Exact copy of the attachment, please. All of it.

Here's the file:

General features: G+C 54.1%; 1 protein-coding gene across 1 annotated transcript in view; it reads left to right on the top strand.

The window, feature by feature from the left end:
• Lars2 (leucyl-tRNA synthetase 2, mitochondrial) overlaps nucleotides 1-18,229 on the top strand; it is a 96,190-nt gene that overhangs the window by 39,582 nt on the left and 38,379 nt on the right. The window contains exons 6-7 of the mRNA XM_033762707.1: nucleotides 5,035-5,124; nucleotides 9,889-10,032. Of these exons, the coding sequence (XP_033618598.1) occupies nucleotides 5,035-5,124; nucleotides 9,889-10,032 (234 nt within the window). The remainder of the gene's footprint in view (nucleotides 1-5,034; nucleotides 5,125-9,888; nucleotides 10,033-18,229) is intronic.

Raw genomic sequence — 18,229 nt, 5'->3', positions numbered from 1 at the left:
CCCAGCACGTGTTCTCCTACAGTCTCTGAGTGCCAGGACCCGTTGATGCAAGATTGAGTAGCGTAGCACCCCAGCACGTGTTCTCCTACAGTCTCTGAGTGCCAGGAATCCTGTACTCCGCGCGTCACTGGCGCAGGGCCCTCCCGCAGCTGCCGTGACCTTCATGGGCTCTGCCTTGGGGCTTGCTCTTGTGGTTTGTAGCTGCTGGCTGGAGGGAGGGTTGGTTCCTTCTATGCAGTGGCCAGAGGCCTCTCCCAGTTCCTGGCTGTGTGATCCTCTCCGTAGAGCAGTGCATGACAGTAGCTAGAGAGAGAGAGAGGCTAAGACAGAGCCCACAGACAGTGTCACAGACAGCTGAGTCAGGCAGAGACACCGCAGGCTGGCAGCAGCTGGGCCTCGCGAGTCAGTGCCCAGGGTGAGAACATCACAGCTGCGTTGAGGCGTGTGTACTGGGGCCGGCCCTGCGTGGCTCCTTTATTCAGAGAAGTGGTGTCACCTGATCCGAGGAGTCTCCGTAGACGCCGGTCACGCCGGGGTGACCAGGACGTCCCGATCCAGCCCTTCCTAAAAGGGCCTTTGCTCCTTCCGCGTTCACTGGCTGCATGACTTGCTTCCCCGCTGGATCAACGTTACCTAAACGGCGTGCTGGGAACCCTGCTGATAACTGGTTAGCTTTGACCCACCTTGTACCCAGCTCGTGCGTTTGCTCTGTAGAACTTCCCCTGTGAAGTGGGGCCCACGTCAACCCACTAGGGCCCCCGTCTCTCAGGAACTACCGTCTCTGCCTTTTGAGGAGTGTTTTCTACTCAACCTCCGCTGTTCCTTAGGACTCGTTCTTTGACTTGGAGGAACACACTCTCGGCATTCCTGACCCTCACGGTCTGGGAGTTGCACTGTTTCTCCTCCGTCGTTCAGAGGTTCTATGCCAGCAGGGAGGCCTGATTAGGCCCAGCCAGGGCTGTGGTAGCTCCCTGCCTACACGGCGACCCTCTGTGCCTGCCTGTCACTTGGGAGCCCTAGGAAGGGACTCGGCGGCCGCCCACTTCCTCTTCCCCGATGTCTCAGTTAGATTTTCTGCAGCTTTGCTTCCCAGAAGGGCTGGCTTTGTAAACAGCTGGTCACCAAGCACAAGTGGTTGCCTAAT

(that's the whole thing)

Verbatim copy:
General features: G+C 54.1%; 1 protein-coding gene across 1 annotated transcript in view; it reads left to right on the top strand.

The window, feature by feature from the left end:
• Lars2 (leucyl-tRNA synthetase 2, mitochondrial) overlaps nucleotides 1-18,229 on the top strand; it is a 96,190-nt gene that overhangs the window by 39,582 nt on the left and 38,379 nt on the right. The window contains exons 6-7 of the mRNA XM_033762707.1: nucleotides 5,035-5,124; nucleotides 9,889-10,032. Of these exons, the coding sequence (XP_033618598.1) occupies nucleotides 5,035-5,124; nucleotides 9,889-10,032 (234 nt within the window). The remainder of the gene's footprint in view (nucleotides 1-5,034; nucleotides 5,125-9,888; nucleotides 10,033-18,229) is intronic.

Raw genomic sequence — 18,229 nt, 5'->3', positions numbered from 1 at the left:
CCCAGCACGTGTTCTCCTACAGTCTCTGAGTGCCAGGACCCGTTGATGCAAGATTGAGTAGCGTAGCACCCCAGCACGTGTTCTCCTACAGTCTCTGAGTGCCAGGAATCCTGTACTCCGCGCGTCACTGGCGCAGGGCCCTCCCGCAGCTGCCGTGACCTTCATGGGCTCTGCCTTGGGGCTTGCTCTTGTGGTTTGTAGCTGCTGGCTGGAGGGAGGGTTGGTTCCTTCTATGCAGTGGCCAGAGGCCTCTCCCAGTTCCTGGCTGTGTGATCCTCTCCGTAGAGCAGTGCATGACAGTAGCTAGAGAGAGAGAGAGGCTAAGACAGAGCCCACAGACAGTGTCACAGACAGCTGAGTCAGGCAGAGACACCGCAGGCTGGCAGCAGCTGGGCCTCGCGAGTCAGTGCCCAGGGTGAGAACATCACAGCTGCGTTGAGGCGTGTGTACTGGGGCCGGCCCTGCGTGGCTCCTTTATTCAGAGAAGTGGTGTCACCTGATCCGAGGAGTCTCCGTAGACGCCGGTCACGCCGGGGTGACCAGGACGTCCCGATCCAGCCCTTCCTAAAAGGGCCTTTGCTCCTTCCGCGTTCACTGGCTGCATGACTTGCTTCCCCGCTGGATCAACGTTACCTAAACGGCGTGCTGGGAACCCTGCTGATAACTGGTTAGCTTTGACCCACCTTGTACCCAGCTCGTGCGTTTGCTCTGTAGAACTTCCCCTGTGAAGTGGGGCCCACGTCAACCCACTAGGGCCCCCGTCTCTCAGGAACTACCGTCTCTGCCTTTTGAGGAGTGTTTTCTACTCAACCTCCGCTGTTCCTTAGGACTCGTTCTTTGACTTGGAGGAACACACTCTCGGCATTCCTGACCCTCACGGTCTGGGAGTTGCACTGTTTCTCCTCCGTCGTTCAGAGGTTCTATGCCAGCAGGGAGGCCTGATTAGGCCCAGCCAGGGCTGTGGTAGCTCCCTGCCTACACGGCGACCCTCTGTGCCTGCCTGTCACTTGGGAGCCCTAGGAAGGGACTCGGCGGCCGCCCACTTCCTCTTCCCCGATGTCTCAGTTAGATTTTCTGCAGCTTTGCTTCCCAGAAGGGCTGGCTTTGTAAACAGCTGGTCACCAAGCACAAGTGGTTGCCTAAT